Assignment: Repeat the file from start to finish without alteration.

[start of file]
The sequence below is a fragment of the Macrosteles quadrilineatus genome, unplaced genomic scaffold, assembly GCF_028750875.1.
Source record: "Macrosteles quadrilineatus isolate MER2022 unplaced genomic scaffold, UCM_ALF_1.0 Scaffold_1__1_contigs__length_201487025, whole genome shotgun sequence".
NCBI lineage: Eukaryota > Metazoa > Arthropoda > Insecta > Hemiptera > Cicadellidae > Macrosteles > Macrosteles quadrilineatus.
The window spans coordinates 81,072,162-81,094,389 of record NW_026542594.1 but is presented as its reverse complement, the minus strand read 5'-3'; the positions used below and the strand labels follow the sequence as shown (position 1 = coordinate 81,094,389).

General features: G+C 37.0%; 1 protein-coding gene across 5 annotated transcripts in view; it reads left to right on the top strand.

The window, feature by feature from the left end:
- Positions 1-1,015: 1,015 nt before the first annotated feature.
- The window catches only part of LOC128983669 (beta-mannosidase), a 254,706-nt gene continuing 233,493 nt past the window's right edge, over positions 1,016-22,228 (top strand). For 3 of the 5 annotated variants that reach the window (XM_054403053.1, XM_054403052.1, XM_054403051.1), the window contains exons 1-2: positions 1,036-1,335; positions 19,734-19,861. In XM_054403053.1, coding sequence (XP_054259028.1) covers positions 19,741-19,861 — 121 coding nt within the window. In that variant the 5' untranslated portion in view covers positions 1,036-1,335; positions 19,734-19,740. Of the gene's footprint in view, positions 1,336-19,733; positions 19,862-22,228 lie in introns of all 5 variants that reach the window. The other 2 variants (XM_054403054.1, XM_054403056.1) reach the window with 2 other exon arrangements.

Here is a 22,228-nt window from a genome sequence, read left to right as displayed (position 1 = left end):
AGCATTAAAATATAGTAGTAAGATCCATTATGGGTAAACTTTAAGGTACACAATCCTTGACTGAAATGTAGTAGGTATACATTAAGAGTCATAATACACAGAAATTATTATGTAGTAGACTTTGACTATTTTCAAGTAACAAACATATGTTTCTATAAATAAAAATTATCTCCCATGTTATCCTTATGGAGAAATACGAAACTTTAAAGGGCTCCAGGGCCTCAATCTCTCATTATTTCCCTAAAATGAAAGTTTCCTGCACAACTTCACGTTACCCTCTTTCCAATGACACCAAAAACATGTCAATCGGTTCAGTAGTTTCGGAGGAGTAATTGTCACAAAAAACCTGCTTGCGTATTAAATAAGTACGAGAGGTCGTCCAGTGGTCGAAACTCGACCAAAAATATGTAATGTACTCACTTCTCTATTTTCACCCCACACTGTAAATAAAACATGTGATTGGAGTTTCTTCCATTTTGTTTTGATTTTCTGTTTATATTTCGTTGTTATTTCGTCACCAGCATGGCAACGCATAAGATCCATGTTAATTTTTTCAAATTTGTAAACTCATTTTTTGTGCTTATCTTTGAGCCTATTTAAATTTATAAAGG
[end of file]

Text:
The sequence below is a fragment of the Macrosteles quadrilineatus genome, unplaced genomic scaffold, assembly GCF_028750875.1.
Source record: "Macrosteles quadrilineatus isolate MER2022 unplaced genomic scaffold, UCM_ALF_1.0 Scaffold_1__1_contigs__length_201487025, whole genome shotgun sequence".
NCBI lineage: Eukaryota > Metazoa > Arthropoda > Insecta > Hemiptera > Cicadellidae > Macrosteles > Macrosteles quadrilineatus.
The window spans coordinates 81,072,162-81,094,389 of record NW_026542594.1 but is presented as its reverse complement, the minus strand read 5'-3'; the positions used below and the strand labels follow the sequence as shown (position 1 = coordinate 81,094,389).

General features: G+C 37.0%; 1 protein-coding gene across 5 annotated transcripts in view; it reads left to right on the top strand.

The window, feature by feature from the left end:
- Positions 1-1,015: 1,015 nt before the first annotated feature.
- The window catches only part of LOC128983669 (beta-mannosidase), a 254,706-nt gene continuing 233,493 nt past the window's right edge, over positions 1,016-22,228 (top strand). For 3 of the 5 annotated variants that reach the window (XM_054403053.1, XM_054403052.1, XM_054403051.1), the window contains exons 1-2: positions 1,036-1,335; positions 19,734-19,861. In XM_054403053.1, coding sequence (XP_054259028.1) covers positions 19,741-19,861 — 121 coding nt within the window. In that variant the 5' untranslated portion in view covers positions 1,036-1,335; positions 19,734-19,740. Of the gene's footprint in view, positions 1,336-19,733; positions 19,862-22,228 lie in introns of all 5 variants that reach the window. The other 2 variants (XM_054403054.1, XM_054403056.1) reach the window with 2 other exon arrangements.

Here is a 22,228-nt window from a genome sequence, read left to right as displayed (position 1 = left end):
AGCATTAAAATATAGTAGTAAGATCCATTATGGGTAAACTTTAAGGTACACAATCCTTGACTGAAATGTAGTAGGTATACATTAAGAGTCATAATACACAGAAATTATTATGTAGTAGACTTTGACTATTTTCAAGTAACAAACATATGTTTCTATAAATAAAAATTATCTCCCATGTTATCCTTATGGAGAAATACGAAACTTTAAAGGGCTCCAGGGCCTCAATCTCTCATTATTTCCCTAAAATGAAAGTTTCCTGCACAACTTCACGTTACCCTCTTTCCAATGACACCAAAAACATGTCAATCGGTTCAGTAGTTTCGGAGGAGTAATTGTCACAAAAAACCTGCTTGCGTATTAAATAAGTACGAGAGGTCGTCCAGTGGTCGAAACTCGACCAAAAATATGTAATGTACTCACTTCTCTATTTTCACCCCACACTGTAAATAAAACATGTGATTGGAGTTTCTTCCATTTTGTTTTGATTTTCTGTTTATATTTCGTTGTTATTTCGTCACCAGCATGGCAACGCATAAGATCCATGTTAATTTTTTCAAATTTGTAAACTCATTTTTTGTGCTTATCTTTGAGCCTATTTAAATTTATAAAGG